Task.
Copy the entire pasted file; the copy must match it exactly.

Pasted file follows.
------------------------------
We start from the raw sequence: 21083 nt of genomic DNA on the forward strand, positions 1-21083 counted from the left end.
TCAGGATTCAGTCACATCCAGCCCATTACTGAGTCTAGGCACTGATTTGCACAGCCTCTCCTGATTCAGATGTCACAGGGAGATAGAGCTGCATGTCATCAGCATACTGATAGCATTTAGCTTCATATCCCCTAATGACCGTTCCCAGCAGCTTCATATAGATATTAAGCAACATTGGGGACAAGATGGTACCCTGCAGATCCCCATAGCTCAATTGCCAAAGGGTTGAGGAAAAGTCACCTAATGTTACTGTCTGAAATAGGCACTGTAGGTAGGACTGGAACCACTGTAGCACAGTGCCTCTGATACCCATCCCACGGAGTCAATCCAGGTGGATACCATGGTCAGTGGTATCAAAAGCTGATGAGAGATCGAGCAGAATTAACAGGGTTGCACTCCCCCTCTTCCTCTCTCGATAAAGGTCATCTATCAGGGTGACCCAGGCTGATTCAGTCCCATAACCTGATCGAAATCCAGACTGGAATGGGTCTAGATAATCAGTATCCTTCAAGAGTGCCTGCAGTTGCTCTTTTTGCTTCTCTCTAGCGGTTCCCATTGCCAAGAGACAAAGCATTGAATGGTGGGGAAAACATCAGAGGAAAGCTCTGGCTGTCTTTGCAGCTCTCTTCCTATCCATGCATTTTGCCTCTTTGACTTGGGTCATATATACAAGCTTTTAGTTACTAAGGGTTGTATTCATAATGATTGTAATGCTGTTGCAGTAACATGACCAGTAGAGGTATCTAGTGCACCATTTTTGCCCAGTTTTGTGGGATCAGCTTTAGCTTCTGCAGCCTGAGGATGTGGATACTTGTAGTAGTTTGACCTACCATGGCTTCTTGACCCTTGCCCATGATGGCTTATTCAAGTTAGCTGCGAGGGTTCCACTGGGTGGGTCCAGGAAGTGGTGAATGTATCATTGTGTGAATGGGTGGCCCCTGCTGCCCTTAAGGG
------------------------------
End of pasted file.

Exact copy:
We start from the raw sequence: 21083 nt of genomic DNA on the forward strand, positions 1-21083 counted from the left end.
TCAGGATTCAGTCACATCCAGCCCATTACTGAGTCTAGGCACTGATTTGCACAGCCTCTCCTGATTCAGATGTCACAGGGAGATAGAGCTGCATGTCATCAGCATACTGATAGCATTTAGCTTCATATCCCCTAATGACCGTTCCCAGCAGCTTCATATAGATATTAAGCAACATTGGGGACAAGATGGTACCCTGCAGATCCCCATAGCTCAATTGCCAAAGGGTTGAGGAAAAGTCACCTAATGTTACTGTCTGAAATAGGCACTGTAGGTAGGACTGGAACCACTGTAGCACAGTGCCTCTGATACCCATCCCACGGAGTCAATCCAGGTGGATACCATGGTCAGTGGTATCAAAAGCTGATGAGAGATCGAGCAGAATTAACAGGGTTGCACTCCCCCTCTTCCTCTCTCGATAAAGGTCATCTATCAGGGTGACCCAGGCTGATTCAGTCCCATAACCTGATCGAAATCCAGACTGGAATGGGTCTAGATAATCAGTATCCTTCAAGAGTGCCTGCAGTTGCTCTTTTTGCTTCTCTCTAGCGGTTCCCATTGCCAAGAGACAAAGCATTGAATGGTGGGGAAAACATCAGAGGAAAGCTCTGGCTGTCTTTGCAGCTCTCTTCCTATCCATGCATTTTGCCTCTTTGACTTGGGTCATATATACAAGCTTTTAGTTACTAAGGGTTGTATTCATAATGATTGTAATGCTGTTGCAGTAACATGACCAGTAGAGGTATCTAGTGCACCATTTTTGCCCAGTTTTGTGGGATCAGCTTTAGCTTCTGCAGCCTGAGGATGTGGATACTTGTAGTAGTTTGACCTACCATGGCTTCTTGACCCTTGCCCATGATGGCTTATTCAAGTTAGCTGCGAGGGTTCCACTGGGTGGGTCCAGGAAGTGGTGAATGTATCATTGTGTGAATGGGTGGCCCCTGCTGCCCTTAAGGG